Thursday, August 4, 2011

Who? What? When?

I recently read a book about Rabbi Hillel called If Not Now, When?. (I reviewed the book here.) Among his other wisdoms, Hillel was patient with people who said they were too busy to study the Torah. He listened to their well-intentioned promises to do it later, when they had more time. He replied, however, that no one ever gets more time. (Ask most retired people if they have more space in their days now.) If you aren't making time for it now, when will you realistically do it? We all know about activity (and acquisition) creep. And we all know what it means to be busy.

If not now, when? I have many answers to that questions, but if I am honest, they are all excuses.

When I read the Epistle lesson for this week, I think Paul has a similar question to the Roman Christians: "If not you, who?" He writes, "The scripture says, ‘No one who believes in him will be put to shame.’ For there is no distinction between Jew and Greek; the same Lord is Lord of all and is generous to all who call on him. For, ‘Everyone who calls on the name of the Lord shall be saved.’
 But how are they to call on one in whom they have not believed? And how are they to believe in one of whom they have never heard? And how are they to hear without someone to proclaim him? And how are they to proclaim him unless they are sent? As it is written, ‘How beautiful are the feet of those who bring good news!'" (Romans 10:11-15) If you (Roman or modern-day disciple) do not share the joy of your salvation, who will?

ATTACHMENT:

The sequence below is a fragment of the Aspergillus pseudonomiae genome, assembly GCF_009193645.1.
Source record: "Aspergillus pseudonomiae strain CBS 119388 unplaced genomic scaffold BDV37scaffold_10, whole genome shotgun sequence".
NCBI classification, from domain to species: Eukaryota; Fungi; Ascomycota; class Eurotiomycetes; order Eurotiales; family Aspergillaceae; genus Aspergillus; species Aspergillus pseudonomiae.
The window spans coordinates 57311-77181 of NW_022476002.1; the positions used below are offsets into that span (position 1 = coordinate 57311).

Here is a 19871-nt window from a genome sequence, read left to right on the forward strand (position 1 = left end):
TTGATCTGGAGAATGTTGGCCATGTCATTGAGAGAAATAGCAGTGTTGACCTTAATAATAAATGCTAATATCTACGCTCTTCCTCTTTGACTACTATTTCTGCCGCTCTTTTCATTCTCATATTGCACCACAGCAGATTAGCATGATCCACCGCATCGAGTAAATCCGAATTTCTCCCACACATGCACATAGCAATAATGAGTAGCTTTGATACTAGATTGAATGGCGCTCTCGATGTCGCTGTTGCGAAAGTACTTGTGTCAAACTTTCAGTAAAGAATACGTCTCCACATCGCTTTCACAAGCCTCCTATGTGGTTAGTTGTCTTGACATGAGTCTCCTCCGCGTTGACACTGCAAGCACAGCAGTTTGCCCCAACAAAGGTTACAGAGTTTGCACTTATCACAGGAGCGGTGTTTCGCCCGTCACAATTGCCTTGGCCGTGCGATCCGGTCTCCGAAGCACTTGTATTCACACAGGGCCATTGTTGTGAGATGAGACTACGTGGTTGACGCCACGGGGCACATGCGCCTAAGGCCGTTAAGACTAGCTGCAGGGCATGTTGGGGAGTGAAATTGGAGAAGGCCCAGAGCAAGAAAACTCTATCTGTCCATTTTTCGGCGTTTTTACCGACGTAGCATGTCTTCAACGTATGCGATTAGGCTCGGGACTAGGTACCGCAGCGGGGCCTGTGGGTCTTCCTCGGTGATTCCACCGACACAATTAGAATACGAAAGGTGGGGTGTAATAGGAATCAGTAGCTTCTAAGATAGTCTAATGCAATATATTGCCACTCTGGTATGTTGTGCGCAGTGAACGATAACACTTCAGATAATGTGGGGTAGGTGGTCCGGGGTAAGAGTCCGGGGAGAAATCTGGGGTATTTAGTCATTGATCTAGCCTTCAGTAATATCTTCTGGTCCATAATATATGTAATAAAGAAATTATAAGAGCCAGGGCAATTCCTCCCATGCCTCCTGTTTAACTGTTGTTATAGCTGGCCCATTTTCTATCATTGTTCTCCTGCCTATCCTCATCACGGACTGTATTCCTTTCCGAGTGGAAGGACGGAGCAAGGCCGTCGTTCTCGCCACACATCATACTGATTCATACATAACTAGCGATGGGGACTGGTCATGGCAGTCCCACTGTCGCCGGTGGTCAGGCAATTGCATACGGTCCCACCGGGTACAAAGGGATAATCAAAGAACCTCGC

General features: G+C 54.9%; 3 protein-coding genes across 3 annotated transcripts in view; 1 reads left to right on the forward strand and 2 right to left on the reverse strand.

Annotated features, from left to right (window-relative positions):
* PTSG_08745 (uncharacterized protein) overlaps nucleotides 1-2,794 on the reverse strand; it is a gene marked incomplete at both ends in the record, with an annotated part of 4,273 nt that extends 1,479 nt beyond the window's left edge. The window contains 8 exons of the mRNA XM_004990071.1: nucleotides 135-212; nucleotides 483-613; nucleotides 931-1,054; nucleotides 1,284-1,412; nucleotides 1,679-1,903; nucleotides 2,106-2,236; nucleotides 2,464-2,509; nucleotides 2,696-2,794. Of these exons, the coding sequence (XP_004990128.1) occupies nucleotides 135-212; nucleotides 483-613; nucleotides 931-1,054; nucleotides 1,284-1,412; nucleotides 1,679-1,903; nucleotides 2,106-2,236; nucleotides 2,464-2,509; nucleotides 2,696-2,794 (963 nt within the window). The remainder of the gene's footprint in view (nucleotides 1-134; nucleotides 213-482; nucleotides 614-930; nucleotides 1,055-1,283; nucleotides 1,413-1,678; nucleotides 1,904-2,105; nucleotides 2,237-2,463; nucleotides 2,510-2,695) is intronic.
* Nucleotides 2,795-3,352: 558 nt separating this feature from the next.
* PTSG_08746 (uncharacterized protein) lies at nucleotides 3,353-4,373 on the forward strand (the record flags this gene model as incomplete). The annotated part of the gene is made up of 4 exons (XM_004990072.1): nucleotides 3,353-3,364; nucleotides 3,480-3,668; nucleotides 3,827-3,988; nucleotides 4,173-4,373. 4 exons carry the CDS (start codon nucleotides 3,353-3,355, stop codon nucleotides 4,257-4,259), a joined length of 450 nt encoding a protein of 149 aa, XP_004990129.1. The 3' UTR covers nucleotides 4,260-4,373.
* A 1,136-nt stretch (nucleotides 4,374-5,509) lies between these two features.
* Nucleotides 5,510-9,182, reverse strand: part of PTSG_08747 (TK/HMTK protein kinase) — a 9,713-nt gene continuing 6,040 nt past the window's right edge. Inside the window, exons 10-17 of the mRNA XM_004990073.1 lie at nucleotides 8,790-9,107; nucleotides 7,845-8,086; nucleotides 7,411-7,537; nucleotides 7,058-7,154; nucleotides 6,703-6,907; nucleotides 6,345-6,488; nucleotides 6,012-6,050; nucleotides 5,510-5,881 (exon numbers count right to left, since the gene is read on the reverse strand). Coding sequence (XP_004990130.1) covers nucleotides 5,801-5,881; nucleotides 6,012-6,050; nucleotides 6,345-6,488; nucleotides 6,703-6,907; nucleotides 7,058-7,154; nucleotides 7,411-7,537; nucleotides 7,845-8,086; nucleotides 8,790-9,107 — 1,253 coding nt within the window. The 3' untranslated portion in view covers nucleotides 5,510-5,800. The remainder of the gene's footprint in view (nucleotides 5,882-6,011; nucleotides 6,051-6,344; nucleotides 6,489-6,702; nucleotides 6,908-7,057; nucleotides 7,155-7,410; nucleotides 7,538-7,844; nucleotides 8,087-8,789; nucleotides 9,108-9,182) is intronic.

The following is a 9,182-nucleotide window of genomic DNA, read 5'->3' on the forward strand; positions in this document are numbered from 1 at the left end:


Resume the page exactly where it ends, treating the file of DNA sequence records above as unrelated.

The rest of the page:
Is there a better time? A better person? Not for the mission God has for you. 

I wrote an email this morning to a group of people whom I have known for several years. I pointed out that I hadn't heard from many of them and that I was lonely for their companionship. One of the recipients called me with an hour of me sending the email. I was amazed and grateful. If I had read an email like mine, it is likely that I would have begun to compose a response. I would have planned to send it tonight from home. I would have decided to give myself a couple more days to think and then the message would have slid down the inbox and I would have forgotten. 

But, no, she felt the Spirit's call at that minute and called me and we had a great conversation. We can all follow that example of heeding the Spirit's urging and ignore the other voice that says, "You don't know what to say. Maybe she's busy. Wait until you have a few more minutes." God does lead us through these moments that are the reality of living in faith and sharing it. We must trust the Spirit. 


If not you, who? 

If not now, when? 

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